“If nothing is done by the federal government to positively address this situation and respond to our previous letters to them, the members of the two unions may be forced to meet soon to take all lawful and stringent decisions on the matter.”

SSANU and NASU said they had written a letter to Femi Gbajabiamila, the chief of staff (CoS) to the president, and Tahir Mamman, the minister for education, on February 13, but received no response.

“We are shocked that two weeks after the letters had been sent and received by the appropriate quarters, the federal government has remained quiet and refused to take any step towards addressing this very sensitive issue,” the unions added.

“We like to confirm through this medium once again to the federal government that the pressure on us has intensified and we have done everything possible within our ambit to prevail on our members to maintain industrial peace and tranquillity.”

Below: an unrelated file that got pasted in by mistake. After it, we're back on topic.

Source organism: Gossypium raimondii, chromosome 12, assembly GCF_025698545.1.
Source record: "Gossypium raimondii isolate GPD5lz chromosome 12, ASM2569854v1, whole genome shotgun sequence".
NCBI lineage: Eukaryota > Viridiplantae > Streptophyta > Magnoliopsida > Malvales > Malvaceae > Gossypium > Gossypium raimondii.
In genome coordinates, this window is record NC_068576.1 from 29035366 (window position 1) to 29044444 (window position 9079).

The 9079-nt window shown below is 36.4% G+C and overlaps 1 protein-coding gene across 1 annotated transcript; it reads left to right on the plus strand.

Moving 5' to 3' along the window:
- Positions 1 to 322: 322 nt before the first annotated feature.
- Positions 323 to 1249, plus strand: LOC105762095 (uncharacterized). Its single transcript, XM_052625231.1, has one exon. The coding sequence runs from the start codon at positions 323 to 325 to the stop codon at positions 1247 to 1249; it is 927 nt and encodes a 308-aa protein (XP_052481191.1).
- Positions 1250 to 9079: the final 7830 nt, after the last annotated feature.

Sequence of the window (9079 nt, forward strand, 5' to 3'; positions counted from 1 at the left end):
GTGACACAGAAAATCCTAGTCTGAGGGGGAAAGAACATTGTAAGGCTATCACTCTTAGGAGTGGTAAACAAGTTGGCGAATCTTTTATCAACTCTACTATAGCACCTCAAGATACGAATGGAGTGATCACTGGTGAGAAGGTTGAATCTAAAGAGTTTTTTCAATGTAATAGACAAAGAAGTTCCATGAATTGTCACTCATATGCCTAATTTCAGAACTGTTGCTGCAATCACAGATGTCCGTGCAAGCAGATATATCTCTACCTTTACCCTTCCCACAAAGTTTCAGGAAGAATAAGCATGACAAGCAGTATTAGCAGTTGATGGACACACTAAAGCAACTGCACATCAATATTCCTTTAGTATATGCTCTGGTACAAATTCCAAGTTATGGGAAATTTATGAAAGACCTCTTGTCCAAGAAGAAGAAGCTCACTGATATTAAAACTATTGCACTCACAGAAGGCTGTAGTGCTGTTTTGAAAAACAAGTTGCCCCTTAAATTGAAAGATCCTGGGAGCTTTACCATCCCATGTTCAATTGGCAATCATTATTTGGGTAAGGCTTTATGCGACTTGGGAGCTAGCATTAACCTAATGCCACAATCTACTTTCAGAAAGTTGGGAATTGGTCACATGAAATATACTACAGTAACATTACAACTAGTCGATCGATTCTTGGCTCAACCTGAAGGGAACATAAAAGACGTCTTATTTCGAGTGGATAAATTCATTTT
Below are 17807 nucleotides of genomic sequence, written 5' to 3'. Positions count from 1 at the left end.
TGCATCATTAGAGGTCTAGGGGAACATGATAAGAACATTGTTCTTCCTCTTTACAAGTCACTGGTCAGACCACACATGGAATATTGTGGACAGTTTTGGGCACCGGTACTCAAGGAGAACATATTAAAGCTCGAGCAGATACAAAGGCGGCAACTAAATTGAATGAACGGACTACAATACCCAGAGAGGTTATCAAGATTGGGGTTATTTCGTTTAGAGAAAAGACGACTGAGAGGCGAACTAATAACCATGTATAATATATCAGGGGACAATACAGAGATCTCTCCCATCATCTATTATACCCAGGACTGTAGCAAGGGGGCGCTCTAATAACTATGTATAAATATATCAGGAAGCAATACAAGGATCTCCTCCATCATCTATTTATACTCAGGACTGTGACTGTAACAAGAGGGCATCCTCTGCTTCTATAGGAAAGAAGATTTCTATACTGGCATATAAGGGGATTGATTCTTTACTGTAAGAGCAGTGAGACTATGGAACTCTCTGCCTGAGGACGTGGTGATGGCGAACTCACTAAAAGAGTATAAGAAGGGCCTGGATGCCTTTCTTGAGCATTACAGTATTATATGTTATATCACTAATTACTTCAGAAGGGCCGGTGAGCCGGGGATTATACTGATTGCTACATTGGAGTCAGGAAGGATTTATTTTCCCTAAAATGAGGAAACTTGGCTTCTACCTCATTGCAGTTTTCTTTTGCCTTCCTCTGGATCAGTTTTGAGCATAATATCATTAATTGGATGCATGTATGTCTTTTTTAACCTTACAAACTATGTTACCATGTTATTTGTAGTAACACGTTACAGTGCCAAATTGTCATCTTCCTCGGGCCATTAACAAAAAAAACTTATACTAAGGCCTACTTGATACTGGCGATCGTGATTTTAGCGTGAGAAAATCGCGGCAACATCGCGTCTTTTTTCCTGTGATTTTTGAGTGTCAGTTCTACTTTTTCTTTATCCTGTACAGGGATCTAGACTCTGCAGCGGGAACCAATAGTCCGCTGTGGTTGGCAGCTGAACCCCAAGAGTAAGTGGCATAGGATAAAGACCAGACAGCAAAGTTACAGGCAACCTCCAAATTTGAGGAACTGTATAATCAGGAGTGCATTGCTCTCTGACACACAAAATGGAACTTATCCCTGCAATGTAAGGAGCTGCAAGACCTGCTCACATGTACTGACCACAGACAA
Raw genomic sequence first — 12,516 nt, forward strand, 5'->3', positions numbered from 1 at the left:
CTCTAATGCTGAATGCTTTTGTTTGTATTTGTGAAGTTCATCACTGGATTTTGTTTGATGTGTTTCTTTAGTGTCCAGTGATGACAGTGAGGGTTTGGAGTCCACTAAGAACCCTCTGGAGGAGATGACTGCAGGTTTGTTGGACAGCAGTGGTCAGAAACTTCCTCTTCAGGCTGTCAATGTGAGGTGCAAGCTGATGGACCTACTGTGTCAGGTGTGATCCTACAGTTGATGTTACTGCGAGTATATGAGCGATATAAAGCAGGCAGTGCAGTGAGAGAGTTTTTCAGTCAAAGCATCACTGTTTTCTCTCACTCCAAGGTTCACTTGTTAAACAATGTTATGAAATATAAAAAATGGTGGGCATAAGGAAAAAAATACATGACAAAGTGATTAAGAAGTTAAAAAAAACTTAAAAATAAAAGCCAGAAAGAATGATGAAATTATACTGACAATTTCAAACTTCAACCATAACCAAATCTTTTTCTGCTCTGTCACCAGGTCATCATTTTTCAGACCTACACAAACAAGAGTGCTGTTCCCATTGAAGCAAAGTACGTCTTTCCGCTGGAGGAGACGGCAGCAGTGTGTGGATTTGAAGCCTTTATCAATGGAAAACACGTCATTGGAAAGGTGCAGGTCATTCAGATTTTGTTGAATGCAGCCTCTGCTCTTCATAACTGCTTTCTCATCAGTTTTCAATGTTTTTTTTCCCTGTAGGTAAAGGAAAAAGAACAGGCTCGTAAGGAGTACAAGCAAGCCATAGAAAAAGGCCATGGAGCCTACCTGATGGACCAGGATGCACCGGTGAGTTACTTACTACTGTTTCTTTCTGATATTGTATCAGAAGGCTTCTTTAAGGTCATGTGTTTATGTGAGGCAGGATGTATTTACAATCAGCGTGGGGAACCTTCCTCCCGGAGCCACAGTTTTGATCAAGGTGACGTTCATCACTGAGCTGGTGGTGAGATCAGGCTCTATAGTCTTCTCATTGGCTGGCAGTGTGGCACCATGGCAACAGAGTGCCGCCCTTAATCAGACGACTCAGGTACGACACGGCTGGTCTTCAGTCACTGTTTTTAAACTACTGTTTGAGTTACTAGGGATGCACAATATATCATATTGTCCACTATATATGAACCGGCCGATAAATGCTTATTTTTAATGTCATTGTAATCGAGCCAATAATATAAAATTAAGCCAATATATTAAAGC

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British Council increases IELTS fee – second time in 2024




The British Council in Nigeria has increased the fee for the academic international English language testing system (IELTS) examinations.

This is the second time the council will be hiking the examination fee this year.

Last month, the price was increased by 29 percent from the N107,500 that was being paid for the test.

IELTS on computer academic and general training modules was set at N139,000; IELTS on paper academic and general training modules was pegged at N134,000; the UK visas and immigration (UKVI) was increased to N149,000; Life skills: N130,000; and one skill retake (O.S.R): N87,570.

In an update on its website cited on Thursday, the council said it had reviewed the fees.